The United States Justice Department has threatened to cut off China Telecom from serving the US market because of legal and security risks.
A recommendation by the government's top departments, including Defense, State and Homeland Security, said the Federal Communications Commission (FCC) should "revoke and terminate" all authorizations for the Chinese giant's US subsidiary, China Telecom (Americas), to provide international telecommunications services to and from the United States.
"The Executive Branch agencies identified substantial and unacceptable national security and law enforcement risks associated with China Telecom's operations, which render the FCC authorizations inconsistent with the public interest," the Justice Department said in a statement Thursday.
If approved, the move could mean China Telecom's hundreds of millions of phone and internet customers could lose connectivity with or through the United States.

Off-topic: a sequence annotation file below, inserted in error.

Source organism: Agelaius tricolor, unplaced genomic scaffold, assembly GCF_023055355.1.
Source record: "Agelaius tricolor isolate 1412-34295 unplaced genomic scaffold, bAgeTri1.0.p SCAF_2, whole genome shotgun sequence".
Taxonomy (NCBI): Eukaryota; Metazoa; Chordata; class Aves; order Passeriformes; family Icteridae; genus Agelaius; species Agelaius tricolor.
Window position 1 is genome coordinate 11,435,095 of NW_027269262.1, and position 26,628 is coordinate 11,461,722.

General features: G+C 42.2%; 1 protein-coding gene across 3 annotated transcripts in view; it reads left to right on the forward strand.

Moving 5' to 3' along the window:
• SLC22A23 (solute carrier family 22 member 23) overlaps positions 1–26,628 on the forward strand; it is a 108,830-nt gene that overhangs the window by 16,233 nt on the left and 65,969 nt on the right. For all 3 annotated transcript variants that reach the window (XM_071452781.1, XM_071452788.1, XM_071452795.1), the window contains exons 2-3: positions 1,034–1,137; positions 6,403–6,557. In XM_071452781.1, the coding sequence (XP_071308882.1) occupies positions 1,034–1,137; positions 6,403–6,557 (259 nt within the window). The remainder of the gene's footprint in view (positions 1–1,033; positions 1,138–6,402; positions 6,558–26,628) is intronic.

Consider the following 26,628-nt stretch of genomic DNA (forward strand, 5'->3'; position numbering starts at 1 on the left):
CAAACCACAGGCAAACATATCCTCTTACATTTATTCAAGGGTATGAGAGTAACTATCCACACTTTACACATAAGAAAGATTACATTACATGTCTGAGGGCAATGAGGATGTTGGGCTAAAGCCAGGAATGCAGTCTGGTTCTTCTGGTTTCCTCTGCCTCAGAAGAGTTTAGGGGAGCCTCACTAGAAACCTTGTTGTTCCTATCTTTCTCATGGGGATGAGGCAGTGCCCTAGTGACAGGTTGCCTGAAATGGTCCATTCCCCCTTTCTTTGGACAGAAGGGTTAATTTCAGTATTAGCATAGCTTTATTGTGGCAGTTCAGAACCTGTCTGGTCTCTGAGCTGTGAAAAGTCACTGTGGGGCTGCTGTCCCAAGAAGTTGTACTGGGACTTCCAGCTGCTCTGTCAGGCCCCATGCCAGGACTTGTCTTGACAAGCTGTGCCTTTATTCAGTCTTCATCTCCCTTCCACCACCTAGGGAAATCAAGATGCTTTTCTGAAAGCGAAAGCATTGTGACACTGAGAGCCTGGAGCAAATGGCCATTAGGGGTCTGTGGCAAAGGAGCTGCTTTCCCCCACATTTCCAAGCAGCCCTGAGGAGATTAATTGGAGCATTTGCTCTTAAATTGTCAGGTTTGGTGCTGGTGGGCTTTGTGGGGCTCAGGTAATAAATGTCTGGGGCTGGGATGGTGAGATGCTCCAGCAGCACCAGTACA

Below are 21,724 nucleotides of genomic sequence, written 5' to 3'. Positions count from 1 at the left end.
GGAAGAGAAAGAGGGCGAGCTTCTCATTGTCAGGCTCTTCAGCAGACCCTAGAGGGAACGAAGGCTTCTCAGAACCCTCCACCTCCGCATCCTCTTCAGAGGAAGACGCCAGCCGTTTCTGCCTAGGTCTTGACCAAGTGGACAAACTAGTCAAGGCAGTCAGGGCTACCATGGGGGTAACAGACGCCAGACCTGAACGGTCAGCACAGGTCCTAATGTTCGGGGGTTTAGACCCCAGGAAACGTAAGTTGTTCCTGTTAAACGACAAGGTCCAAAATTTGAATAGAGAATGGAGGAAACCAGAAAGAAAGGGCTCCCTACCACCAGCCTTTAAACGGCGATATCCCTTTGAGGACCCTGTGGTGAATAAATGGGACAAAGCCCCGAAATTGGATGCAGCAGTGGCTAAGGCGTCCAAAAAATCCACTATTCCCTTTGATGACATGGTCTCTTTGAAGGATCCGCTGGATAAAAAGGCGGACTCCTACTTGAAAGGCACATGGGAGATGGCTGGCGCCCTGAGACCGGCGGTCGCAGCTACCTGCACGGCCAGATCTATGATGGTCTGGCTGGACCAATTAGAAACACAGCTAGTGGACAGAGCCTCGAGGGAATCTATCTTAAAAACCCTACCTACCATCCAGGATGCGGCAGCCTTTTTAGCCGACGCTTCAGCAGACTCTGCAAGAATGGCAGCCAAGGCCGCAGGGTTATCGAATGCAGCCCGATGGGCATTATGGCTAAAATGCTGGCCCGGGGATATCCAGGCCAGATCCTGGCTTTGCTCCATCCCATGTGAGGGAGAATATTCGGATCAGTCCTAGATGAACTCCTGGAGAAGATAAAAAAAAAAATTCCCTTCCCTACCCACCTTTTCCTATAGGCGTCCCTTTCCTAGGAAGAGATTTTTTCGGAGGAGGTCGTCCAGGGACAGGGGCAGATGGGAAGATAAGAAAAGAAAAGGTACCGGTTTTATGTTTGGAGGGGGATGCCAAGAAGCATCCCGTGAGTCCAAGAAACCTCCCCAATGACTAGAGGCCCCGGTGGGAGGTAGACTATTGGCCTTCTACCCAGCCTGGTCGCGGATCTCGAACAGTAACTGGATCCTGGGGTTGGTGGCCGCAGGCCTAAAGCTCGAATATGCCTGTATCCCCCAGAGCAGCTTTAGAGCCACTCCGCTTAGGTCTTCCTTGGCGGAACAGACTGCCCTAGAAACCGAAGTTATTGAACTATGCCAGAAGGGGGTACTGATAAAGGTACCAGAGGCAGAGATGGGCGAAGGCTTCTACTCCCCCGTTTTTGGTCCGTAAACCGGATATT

The agencies making the recommendation said China Telecom is vulnerable to "exploitation, influence and control" by Beijing.
The agencies also made the recommendation based on "the nature of China Telecom's US operations," which they said allow Chinese government actors "to engage in malicious cyber activity enabling economic espionage and disruption and misrouting of US communications."
The recommendation has to be decided upon by the FCC.
On Friday, the Chinese foreign ministry said it was "firmly opposed" to the recommendation.
"We urge the US to abide by market principles, stop its wrong practices of using national security as a catchphrase and politicizing commercial matters, as well as stop unfairly suppressing Chinese enterprises," spokesman Zhao Lijian said.
Washington has banned Huawei, the world's largest provider of telecoms equipment and a leader in the new 5G technology, from supplying US government systems and has strongly discouraged use of its equipment by the private sector.